The History of Staplers

The History of Staplers

Staplers. Everyone has used one at least once and most likely everyone owns one. They’re used in schools, offices, homes and factories. Attaching stacks of paper and helping enclose packages, staplers are available in many different forms. There are miniature versions, hand-held plier designs, automatic staple guns and heavy-duty variations. We here at Bostitch Office find that staplers are a key element in every work setting and can offer a luxurious experience. Though, we might be biased.

Thought of as such a simple product, staplers had a slow but steady process in development, like most inventions. Once the demand of staplers increased, so did the functionality of the product themselves.

When was the stapler invented?

Before staplers and staples were invented, there was gluing, sewing and wax stamps as ways to attach pages together. All were strong efforts, though nothing held large paper stacks together as a single document.

It wasn’t until King Louis XV requested a better way to tack paper together that the world was introduced to a "stapler." In 1866, the first stapler was born thanks to Novelty Manufacturing Company. With staples made of gold and the unit holding only a single staple a time (1), we could say things only improved from here. (Though, who wouldn’t want pure gold staples?)

Who invented the stapler?

Technically, there is no one person who really invented the stapler as a whole. Each year to come would introduce new improvements.

Simultaneously in that same year of 1866, there was another design being brainstormed and patented that would soon see the light of day. It was a bendable paper fastener (a staple) by a man named George McGill. His invention of a unit that would push the fasteners into paper was licensed in 1867. Just two years later, McGill’s stapler would be welcomed into the market. Though, even then, reloading the unit was an often-recurring task. (1) Patents for McGill's Single-Stroke Staple Press came in 1879, where the machine both injected and clinched the staple. (2)

Years passed in the late 1800s and versions of this invention come about from various people. Though, in 1895, an even more revolutionary machine that we would now recognize as a stapler was developed by E.H. Hotchkiss Company in Connecticut. It used a strip of staples wired together to solve the reloading dilemma. (1)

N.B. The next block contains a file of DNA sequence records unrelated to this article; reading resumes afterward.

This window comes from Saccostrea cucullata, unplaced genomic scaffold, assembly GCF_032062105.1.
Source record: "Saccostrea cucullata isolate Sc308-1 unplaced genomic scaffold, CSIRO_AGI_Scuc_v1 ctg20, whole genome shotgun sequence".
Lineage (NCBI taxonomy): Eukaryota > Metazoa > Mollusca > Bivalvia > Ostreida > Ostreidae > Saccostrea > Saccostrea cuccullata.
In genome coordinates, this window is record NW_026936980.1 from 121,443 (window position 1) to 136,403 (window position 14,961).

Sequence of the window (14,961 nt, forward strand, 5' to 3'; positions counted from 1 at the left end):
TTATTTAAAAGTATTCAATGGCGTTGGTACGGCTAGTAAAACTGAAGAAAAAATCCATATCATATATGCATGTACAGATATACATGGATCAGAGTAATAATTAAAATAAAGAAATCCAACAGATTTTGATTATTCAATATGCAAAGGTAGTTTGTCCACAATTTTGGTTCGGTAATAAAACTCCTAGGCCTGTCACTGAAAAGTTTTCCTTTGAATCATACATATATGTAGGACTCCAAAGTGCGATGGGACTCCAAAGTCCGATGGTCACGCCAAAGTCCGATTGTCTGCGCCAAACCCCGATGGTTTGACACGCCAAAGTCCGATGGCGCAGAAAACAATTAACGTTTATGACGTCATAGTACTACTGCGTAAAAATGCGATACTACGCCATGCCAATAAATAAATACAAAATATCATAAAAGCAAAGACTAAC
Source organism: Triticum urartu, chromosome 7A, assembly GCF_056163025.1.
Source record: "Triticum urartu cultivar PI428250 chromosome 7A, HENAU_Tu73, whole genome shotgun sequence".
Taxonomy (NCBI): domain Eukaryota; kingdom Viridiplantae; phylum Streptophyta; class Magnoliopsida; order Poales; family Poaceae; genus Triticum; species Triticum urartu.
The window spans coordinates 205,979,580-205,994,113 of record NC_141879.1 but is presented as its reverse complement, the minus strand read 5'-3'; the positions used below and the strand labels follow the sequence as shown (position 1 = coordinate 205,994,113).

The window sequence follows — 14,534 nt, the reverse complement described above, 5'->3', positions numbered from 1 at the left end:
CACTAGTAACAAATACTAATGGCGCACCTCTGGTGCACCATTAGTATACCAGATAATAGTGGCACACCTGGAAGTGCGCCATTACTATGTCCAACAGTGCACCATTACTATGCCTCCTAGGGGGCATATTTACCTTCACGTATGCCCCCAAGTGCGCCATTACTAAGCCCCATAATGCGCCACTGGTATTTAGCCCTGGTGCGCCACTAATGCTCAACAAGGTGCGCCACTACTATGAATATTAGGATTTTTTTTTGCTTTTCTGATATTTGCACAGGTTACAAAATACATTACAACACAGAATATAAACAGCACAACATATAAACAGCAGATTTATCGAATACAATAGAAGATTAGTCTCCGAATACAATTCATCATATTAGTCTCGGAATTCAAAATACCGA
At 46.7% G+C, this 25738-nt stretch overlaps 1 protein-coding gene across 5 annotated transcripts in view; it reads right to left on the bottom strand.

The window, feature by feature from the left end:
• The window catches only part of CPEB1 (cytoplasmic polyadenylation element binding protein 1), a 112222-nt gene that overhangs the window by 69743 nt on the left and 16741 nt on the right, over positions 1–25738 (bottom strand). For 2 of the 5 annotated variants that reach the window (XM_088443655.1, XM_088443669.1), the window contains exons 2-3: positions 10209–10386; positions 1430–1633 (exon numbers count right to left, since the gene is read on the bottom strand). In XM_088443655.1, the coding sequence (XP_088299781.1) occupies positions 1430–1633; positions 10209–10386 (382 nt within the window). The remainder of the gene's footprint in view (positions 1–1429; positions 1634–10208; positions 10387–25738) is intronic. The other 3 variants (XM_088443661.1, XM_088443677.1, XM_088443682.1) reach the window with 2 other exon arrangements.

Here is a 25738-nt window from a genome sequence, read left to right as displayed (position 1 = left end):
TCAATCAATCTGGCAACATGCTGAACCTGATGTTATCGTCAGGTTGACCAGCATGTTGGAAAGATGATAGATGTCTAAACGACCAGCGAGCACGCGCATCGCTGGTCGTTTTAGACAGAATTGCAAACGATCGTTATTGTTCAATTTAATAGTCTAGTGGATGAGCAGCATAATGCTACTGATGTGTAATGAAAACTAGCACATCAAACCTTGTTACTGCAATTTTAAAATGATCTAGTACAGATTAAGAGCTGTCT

Bostitch's role

Where was Bostitch in all of this? Well, a fresh new way to bind books together was invented in 1896. Thomas Briggs created what would later become known as the wire stitcher, binding books using wire. He later founded the Boston Wire Stitcher Company and released the very first foot-operated Boston Wire Stitchers in 1903. Three years later, the Bostitch Model A Staple Binder was developed. This Bostitch product used the first preformed staples on tin cores.

1914 came around and the Bostitch Model AO was produced. It featured a compact design and simplified loading, great for widespread use. Then, in 1923, the Bostitch Model B-1 Desk Stapler was introduced. It had an affordable stamped steel construction and was the first to use a coiled pusher spring. The development of the first strip of easy-to-load "cemented" staples (standard staples) came a year later in 1924.

At last...

An even simpler reloading design came in 1937, almost 70 years after the first stapler emerged. Stationary wholesaler, Jack Linsky, created a design that would allow users to simply open the top of the machine to insert a row of staplers. (2) As you could guess, the business of staplers only grew from there.

And after that? Well, Bostitch has since been working hard to deliver consumers staplers that are high quality, easy to use and affordable. We’ve even combined multiple products in one, like the 3-in-1 Dynamo™ stapler that includes an integrated pencil sharpener and a staple remover. Curious about our company's full past now that you've heard about the history of staplers? Check out our history page here!

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